QOTD: I feel fine about my kids wearing whatever they want to wear (in regards to genderized clothing, not overall), and have mostly complied with letting them grow their hair long (I don't like hair in their faces, so I take issue with the growing-it-out process). I guess, if anything, I avoid dressing my boys in stereotypical "boy" clothing (I really prefer gender neutral, plain clothes), and probably would deem some of what they've worn over the years to be "too girly" for a theoretical girl child of mine. 8What's been fascinating (though not in an especially lovely way) as my biggest kids have gotten older, is watching them filter what they choose to wear based on the influence of their peers at school. Lukas was always very much enamored with pink when he was younger (in fact, he insisted upon wearing at least one pink item every day for a couple of years, and preferred to be head-to-toe in pink), and it's still one of his stated favorite colors. But he won't wear pink to school now, for fear of being laughed at. Jasper, on the other hand, was never especially "into" the "girly" stuff as a preschooler, but will happily wear pink/purple to school now in kind of a trend-setting sort of way (always wanting to stand out and push the envelope, that one). But Jaz is very much a "popular kid" who can get away with just about anything, whereas Luke is more wanting to blend in, doesn't want attention of any kind (positive or negative, he also refuses to wear anything he thinks a "cool boy" would wear) for what he's wearing.

 

I dress my babies in strictly gender-neutral clothing, and everyone has always assumed they were girls or asked specifically about their sexes. I've always taken it as a good sign that I wasn't dressing them in any obviously gendered way. It's never offended me in the least, and I don't bother to correct anyone unless it feels relevant (i.e. in response to: "Wow! Three boys and then you got your girl!" I might say, cheerfully: "They're all boys, actually.")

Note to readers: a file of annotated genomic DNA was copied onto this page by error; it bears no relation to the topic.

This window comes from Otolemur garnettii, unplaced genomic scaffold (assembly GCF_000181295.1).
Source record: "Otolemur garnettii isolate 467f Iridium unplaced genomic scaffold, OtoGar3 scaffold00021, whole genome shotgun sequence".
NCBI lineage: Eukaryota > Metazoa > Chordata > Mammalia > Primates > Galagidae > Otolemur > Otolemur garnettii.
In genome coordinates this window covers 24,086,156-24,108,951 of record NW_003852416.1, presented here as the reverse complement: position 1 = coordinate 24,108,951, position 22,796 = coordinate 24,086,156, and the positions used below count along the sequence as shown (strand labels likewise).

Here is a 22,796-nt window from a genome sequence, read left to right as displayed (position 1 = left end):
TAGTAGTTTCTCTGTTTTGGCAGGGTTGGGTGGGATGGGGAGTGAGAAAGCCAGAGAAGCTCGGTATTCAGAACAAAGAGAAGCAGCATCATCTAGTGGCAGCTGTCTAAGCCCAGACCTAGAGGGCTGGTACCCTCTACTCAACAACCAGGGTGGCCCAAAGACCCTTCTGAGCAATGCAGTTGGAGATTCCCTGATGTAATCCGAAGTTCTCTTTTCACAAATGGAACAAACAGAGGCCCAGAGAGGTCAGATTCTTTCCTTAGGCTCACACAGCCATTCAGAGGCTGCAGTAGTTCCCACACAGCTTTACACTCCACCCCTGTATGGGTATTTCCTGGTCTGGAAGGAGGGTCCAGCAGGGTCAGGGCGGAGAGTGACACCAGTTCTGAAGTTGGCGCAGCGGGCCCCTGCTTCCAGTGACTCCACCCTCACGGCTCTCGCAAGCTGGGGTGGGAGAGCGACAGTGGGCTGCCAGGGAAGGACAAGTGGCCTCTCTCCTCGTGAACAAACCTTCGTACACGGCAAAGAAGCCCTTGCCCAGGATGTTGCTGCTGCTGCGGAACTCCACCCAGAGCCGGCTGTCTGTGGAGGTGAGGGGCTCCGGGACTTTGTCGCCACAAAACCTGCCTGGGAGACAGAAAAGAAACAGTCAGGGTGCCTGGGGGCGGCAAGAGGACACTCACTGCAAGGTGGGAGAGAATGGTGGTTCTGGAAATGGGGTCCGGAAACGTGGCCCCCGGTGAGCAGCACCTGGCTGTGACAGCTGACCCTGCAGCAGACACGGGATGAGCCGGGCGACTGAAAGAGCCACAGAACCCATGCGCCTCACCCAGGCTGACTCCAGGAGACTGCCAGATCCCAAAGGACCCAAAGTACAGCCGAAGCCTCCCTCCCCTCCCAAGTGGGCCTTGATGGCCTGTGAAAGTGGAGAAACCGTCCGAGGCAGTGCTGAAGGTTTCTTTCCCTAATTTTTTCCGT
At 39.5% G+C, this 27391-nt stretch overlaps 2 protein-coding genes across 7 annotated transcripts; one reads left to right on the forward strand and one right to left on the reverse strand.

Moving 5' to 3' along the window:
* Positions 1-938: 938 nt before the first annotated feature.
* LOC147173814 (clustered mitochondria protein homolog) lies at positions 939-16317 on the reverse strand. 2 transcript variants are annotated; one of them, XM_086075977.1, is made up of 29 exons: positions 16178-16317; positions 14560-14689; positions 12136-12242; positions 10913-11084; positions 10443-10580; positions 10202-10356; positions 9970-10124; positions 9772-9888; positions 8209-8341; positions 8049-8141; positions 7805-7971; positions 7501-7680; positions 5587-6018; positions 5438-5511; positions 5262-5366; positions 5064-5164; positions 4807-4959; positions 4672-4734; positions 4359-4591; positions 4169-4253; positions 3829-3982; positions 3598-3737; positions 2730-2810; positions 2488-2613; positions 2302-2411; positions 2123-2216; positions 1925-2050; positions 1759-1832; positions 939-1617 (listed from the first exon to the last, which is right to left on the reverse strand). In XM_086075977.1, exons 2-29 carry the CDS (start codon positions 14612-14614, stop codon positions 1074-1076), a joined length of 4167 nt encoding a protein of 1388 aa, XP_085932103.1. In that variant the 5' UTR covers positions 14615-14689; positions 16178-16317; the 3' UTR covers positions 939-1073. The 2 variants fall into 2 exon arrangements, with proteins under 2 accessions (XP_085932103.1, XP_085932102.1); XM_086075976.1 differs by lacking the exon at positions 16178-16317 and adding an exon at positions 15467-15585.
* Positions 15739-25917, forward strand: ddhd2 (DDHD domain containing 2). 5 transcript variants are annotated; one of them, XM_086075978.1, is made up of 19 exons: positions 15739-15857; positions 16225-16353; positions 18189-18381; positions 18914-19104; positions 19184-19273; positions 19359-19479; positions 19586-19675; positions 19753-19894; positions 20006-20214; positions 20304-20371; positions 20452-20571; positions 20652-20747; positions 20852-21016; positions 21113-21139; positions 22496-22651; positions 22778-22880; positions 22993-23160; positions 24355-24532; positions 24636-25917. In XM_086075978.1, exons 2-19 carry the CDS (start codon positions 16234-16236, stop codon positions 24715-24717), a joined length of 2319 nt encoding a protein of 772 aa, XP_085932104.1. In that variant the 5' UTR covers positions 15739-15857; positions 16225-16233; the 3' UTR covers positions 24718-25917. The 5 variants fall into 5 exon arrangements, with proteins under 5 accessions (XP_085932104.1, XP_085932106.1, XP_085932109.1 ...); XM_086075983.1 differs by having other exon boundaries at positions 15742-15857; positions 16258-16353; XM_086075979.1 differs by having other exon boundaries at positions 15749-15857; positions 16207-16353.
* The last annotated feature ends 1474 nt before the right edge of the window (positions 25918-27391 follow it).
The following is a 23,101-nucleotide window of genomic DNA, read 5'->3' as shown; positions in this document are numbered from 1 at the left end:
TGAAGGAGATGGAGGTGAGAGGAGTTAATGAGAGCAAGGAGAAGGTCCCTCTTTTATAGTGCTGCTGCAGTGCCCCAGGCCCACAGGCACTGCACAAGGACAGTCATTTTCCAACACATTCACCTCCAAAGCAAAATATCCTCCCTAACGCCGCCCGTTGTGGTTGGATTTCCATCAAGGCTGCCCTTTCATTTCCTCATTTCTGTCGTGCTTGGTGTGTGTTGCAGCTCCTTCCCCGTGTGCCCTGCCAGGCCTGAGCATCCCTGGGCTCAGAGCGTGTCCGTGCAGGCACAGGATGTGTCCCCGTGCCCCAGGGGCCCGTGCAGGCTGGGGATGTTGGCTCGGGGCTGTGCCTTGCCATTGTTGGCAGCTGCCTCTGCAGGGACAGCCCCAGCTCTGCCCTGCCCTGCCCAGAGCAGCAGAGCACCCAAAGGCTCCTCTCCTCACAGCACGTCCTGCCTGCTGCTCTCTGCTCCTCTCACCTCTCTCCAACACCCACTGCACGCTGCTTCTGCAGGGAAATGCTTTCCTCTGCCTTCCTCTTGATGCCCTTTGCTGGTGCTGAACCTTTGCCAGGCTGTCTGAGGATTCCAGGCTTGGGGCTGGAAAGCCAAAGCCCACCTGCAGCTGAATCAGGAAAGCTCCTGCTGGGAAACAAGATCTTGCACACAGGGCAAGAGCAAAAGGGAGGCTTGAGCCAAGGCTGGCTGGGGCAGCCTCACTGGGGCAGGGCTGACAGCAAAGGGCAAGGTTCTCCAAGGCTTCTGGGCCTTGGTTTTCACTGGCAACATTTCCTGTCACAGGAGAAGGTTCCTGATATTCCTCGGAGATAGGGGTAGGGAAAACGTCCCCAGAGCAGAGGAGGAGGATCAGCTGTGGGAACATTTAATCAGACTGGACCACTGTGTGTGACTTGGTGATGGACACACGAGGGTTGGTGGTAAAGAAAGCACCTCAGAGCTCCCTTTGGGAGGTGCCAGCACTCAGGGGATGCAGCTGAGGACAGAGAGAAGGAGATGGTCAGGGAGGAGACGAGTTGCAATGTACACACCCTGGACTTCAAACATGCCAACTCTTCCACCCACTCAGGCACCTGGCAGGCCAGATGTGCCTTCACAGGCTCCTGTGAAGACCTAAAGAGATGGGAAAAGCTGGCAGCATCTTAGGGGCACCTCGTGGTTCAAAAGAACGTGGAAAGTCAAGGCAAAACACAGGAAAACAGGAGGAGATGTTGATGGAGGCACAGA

Glad to be back here.

 

:love

 

Lex



 

post #73 of 342

Nice to see you, lex! I was so sorry to hear about your family. I'm glad you are starting to adapt somewhat. I can't imagine how hard it must be. Welcome back and I hope to see you around here more often!

post #74 of 342

Lex, I missed your post!  I'm glad to see you.  I'm very sorry about your situation but glad you're coming through it.  I found myself newly single the day my family moved into an off grid tent on a construction site, the day I started working full time night shift.  Before Ari (5) turned 2.  I started coming back to MDC when we gave it up and moved to town.  I remember coming back and seeing your name and being thankful that your family was still together.  Having made it all the way through I will say that as hard as it is, you can still do it.  If you need someone to talk to, let me know.  The hair growing out thing, yeah, Osh wore a lot of barrettes.  Still does.  I joked about making boy-rettes, with bats and trucks and trains on them (not so he would feel more masculine, but so strangers would yell at me less).  Osha has never cared about what is cool, tho.  I don't think he even really understands the concept.

 

CaNanny, thanks for the carseat rec.  I'll have to check it out.  I know Ari's old carseat worked with the boosters, but I gave it to a family in need and have to find a new one (or 2 or 4 or something).